Manama has long jailed, deported and interrogated Shiite, in what activists describe as the systematic targeting of the country’s Shiite majority. In the recent years, numerous prisoners of conscience have complained of slander against their beliefs during investigation, torture and imprisonment.
Bahrain laboriously works on modifying the demographic by carrying out mass political naturalization of foreign mercenaries whilst the indigenous Shiite population is subjected to arbitrarily citizenship revocation and deportation.
There is no official statistics regarding the population, which makes political naturalization easier to implement and allows elections to be misrepresented.
Political naturalization has been described as a strategic project by Salah Al Bandar, former adviser in Bahrain's Cabinet Affairs Ministry. The Al Bandar Report was leaked between July and August 2006 and exclusively mentions the plan to encircle Shiite scholars and institutions.
The report contains plans to exclude and marginalize Bahrain's Shiite in all executive branches, cleanse their existence from national institutions, and prevent them from educational opportunities and some benefits, through discriminative policies, adoption by some governmental bodies, substitution of civil societies with Shiite administrations for government operated bogus NGOs [GONGOs] and creation of internet forums fomenting sectarian tension.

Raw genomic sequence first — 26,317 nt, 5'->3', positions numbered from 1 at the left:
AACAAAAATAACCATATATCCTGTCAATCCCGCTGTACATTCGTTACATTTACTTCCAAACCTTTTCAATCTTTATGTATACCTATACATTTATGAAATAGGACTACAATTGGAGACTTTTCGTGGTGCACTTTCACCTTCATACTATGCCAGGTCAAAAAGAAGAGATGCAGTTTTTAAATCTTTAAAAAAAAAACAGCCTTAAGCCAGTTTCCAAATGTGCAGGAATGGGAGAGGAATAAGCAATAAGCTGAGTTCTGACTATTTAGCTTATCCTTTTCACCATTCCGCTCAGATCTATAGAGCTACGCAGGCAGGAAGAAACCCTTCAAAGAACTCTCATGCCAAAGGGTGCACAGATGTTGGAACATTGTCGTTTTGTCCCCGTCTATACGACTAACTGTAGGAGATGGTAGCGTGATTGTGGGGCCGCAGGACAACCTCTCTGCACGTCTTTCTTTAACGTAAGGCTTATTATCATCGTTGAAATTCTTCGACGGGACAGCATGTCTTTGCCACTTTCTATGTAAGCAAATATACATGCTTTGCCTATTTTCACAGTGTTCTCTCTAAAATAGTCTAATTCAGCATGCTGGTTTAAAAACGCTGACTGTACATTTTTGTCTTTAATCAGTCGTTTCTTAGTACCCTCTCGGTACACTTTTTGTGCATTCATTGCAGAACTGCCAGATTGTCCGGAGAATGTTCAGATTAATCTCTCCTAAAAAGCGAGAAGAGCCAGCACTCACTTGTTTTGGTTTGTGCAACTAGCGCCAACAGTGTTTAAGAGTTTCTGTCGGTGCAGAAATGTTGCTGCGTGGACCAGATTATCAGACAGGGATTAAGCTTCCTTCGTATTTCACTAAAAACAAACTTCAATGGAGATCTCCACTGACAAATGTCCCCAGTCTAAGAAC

Huge funds were set aside for this political scheme, which was orchestrated and financed by Bahrain's members of the National Assembly and senior officials.
On their podiums, Shiite scholars preach about peacefulness articulating their condemnation of sectarian strife in all its forms.
This has been evidenced in the 2011 uprising to this day, where they chanted "Brothers Sunni and Shiite; this nation will not be sold," despite the clear attempts to instigate turmoil and push the opposition to violence.
In 2011, tens of thousands of Bahrainis, from different ideologies and affiliations, kicked off to the street calling for freedom, justice, rights and an elected government with complete authoritative and constitutional powers.
During the imposition of emergency law [March-May 2011], commonly referred to as period of national safety, Bahrain's security forces with the assistance of Gulf Cooperation Council's forces, brutally clampdown on the Shiite by demolishing more than 38 mosques.
The grave-site of Companion Saasaa bin Suhaan was also subject to repeated vandalism. Since then, permits are discriminately not given for building mosques and hussainiyat [congregational halls].
Top Shiite scholarly figures like Ayatollah Sheikh Isa Qassim and Ayatollah Najati are currently stateless. Religious orators, lecturers and chanters are targeted persistently, and attacks are carried out on mourners carrying out religious processions and commemorations.